THE International Monetary Fund (IMF), in a recent report, raised concerns about Nigeria’s rising debt profile and its capacity to repay the debts. Speaking in Abuja, IMF Senior Resident Representative and Mission Chief for Nigeria, Amine Mati, said: “Nigeria’s debt stock figure, which is 20 to 23 per cent of Gross Domestic Product, is still quite low by any standard. The issue is capacity to repay the debts. So, interest payment to revenue is an issue.”
On the contrary, the Finance Minister, Mrs. Kemi Adeosun, has said repeatedly that the country is in a good stead to repay its debts. The minister says that the borrowings undertaken by the current administration were done deliberately to reflate the economy. According to her, “We will have no problem managing our debts because they are sustainable. As the economy grows, we will get everyone to pay their tax so that we will be able to service the debts. If you compare us with any of our neighbouring countries, you will see that we are better than any of our neighbours. We will like to keep it that way.”
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While there is no doubt that the minister’s explanation is germane, the real issue which should be of serious concern to those in government is the short, medium and long-term calamitous effects of this strategy on the economy and the citizens as the debt keeps snowballing at an alarming rate. The desire to grow the economy is laudable but is it right to grow the nation’s debt profile at a rate higher than the economic growth rate?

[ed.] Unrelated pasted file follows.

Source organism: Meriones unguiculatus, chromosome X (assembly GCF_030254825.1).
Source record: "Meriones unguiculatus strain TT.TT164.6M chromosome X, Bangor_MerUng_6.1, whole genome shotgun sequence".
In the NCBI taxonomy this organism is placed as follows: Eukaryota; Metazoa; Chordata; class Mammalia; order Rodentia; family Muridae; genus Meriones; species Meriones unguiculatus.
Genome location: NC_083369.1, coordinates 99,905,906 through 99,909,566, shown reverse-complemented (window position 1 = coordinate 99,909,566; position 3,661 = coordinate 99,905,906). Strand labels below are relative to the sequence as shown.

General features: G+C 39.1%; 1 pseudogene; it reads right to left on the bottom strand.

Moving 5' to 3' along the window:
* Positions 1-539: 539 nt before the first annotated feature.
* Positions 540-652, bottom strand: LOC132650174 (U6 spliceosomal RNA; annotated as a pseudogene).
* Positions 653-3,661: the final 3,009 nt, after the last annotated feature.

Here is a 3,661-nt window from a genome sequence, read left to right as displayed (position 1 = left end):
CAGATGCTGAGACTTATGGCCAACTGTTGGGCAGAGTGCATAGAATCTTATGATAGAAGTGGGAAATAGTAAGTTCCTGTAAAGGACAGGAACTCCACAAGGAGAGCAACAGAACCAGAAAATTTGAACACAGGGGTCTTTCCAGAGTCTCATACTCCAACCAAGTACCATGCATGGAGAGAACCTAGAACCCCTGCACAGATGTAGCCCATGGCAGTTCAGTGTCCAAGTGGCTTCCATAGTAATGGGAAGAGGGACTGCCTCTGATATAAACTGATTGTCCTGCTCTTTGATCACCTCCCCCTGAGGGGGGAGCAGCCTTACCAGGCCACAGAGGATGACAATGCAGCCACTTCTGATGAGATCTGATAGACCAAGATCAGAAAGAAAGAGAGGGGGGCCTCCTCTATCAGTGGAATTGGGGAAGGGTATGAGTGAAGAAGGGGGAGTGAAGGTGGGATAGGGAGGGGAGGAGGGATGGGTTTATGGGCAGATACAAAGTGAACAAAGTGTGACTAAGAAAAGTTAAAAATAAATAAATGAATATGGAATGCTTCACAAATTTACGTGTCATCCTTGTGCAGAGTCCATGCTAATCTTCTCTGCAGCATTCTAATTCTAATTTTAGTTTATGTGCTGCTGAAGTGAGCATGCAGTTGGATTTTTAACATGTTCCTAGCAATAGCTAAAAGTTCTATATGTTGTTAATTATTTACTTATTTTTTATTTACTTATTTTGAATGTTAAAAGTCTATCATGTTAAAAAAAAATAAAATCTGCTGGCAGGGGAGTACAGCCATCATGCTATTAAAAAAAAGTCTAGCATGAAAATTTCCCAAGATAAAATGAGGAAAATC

Of great concern is the country’s penchant for borrowing even in the time of prosperity. Despite the prices of crude oil rallying over the last 18 months, Nigeria has continued to borrow at an unprecedented rate. It appears that the more money the country makes from crude oil sales, the higher the desire to borrow. Crude oil prices hovered around $30 per barrel in 2015 but is now around $80 per barrel, yet between 2015 and the current year, the country’s debt profile has risen by over N10 trillion. Consequently, the allocation to debt servicing has also been on the increase. In 2016 budget, N1.48 trillion was allocated to debt servicing. In 2017, it was N1.84 trillion and in 2018, it went up to N2.014 trillion. Given the rate at which the debts grow, will Nigeria be able to keep up with the repayment terms, especially if there is a slide in the prices of crude oil?
According to Vitor Gaspar, IMF’s Director of Fiscal Affairs Department, Nigeria spends 66 per cent of its tax revenue on debt servicing. Gaspar stated this while speaking at the World Bank/ International Monetary Fund Spring Meetings in April 2017. A former governor of the Central Bank of Nigeria (CBN), who is currently the Emir of Kano, Alhaji Lamido Sanusi, also said that the nation expends 66 per cent of its total revenue on debt servicing, leaving it with just 34 per cent for both capital and recurrent expenditure. The implication of this is that unless there is a deliberate decision to stem the tide, it will get to a point that the country would need to borrow to pay its debts. That is the kernel of IMF’s message; ramping up debts is not in the interest of the country. Nigeria needs to scale down borrowing to ensure its sustainability.
It is our considered opinion that rather than always trying to explain away the expert advice of international bodies like the World Bank and the IMF, the government will do well to heed their counsel and steer the nation in the path of prosperity.